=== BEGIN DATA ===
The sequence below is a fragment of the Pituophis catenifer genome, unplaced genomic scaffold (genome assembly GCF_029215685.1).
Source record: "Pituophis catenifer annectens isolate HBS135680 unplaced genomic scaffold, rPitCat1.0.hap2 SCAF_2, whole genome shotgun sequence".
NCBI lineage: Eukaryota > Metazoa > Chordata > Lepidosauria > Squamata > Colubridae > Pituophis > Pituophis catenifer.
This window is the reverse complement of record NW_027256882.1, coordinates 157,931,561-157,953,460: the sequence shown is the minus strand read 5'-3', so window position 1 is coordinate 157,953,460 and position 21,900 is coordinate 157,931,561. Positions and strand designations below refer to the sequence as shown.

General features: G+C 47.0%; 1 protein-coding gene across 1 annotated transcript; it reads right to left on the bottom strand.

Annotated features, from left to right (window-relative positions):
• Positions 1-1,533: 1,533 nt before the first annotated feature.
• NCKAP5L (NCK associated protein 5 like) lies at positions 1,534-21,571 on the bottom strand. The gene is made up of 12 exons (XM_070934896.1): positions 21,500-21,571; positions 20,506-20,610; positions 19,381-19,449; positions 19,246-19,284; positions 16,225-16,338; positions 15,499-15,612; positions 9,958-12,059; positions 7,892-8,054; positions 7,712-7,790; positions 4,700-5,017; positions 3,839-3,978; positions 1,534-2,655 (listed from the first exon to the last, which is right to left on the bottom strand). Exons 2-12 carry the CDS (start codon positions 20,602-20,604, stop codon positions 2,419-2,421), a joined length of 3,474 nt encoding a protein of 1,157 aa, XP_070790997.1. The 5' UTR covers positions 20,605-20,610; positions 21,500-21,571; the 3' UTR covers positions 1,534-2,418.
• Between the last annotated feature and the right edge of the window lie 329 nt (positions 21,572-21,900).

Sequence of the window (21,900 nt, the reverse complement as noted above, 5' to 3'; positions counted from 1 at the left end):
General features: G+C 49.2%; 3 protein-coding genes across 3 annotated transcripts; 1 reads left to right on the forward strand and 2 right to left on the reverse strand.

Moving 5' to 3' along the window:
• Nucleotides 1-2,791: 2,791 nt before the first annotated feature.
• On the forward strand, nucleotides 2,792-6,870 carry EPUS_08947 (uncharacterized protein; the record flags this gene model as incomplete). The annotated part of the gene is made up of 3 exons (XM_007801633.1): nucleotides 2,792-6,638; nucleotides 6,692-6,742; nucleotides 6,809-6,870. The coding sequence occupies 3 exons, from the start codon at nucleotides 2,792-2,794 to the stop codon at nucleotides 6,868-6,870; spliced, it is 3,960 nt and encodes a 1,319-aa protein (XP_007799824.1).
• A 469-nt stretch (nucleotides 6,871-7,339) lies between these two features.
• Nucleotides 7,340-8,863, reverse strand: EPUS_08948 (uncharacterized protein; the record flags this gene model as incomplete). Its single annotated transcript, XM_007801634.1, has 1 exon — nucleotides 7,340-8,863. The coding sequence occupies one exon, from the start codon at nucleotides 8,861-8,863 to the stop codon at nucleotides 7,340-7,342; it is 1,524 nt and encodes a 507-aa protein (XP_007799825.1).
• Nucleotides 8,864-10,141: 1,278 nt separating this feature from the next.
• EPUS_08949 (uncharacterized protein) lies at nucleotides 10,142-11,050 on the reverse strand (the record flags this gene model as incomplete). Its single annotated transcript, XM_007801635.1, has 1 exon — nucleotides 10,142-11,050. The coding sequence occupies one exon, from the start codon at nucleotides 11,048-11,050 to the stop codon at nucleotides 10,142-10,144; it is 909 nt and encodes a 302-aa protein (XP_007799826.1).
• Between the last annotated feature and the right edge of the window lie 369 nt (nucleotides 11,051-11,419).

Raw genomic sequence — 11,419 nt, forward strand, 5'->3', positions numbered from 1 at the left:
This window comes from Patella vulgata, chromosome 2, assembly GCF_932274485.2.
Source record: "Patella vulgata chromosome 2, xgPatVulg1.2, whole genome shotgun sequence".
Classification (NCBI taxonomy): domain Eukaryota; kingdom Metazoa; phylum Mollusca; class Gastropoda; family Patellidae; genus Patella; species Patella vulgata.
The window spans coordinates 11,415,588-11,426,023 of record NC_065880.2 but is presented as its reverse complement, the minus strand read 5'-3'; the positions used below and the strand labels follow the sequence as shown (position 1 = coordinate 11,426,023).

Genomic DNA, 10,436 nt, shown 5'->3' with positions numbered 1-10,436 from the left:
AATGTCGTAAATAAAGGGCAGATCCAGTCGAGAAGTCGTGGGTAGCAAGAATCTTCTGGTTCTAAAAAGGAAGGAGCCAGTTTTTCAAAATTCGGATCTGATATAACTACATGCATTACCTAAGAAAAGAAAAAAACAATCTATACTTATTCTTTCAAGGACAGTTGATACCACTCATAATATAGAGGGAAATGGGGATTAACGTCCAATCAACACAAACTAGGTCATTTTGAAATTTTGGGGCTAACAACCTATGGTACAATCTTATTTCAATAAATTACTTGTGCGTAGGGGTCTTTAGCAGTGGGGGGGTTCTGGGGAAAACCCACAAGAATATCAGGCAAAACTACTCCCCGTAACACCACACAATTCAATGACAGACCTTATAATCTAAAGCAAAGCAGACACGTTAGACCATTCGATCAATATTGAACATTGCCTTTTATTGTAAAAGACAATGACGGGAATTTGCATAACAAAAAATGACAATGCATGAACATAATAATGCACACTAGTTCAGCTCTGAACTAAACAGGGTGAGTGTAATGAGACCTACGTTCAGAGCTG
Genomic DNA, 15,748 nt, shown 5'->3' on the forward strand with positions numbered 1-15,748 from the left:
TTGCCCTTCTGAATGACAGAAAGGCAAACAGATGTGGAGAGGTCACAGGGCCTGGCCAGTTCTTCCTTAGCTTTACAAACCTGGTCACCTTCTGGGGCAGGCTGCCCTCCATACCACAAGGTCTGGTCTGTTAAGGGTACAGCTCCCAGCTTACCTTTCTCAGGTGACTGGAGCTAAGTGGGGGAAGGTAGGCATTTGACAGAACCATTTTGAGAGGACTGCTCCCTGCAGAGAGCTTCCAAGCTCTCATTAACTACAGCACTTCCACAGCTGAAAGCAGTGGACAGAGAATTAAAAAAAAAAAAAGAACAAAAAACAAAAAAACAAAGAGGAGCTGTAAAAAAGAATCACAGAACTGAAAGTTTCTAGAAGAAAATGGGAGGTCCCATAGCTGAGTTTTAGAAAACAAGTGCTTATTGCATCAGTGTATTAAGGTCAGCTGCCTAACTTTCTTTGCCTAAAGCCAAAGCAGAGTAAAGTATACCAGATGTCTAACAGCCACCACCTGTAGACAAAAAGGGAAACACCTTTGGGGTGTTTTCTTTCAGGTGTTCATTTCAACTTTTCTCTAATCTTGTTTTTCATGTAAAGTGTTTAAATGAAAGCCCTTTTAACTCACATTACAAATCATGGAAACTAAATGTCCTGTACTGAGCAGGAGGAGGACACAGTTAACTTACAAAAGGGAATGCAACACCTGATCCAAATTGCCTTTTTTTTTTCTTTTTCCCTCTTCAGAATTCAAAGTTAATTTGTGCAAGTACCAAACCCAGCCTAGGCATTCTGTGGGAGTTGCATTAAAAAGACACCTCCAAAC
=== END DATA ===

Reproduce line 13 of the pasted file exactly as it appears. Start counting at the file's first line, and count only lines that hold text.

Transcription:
• Nucleotides 1-2,791: 2,791 nt before the first annotated feature.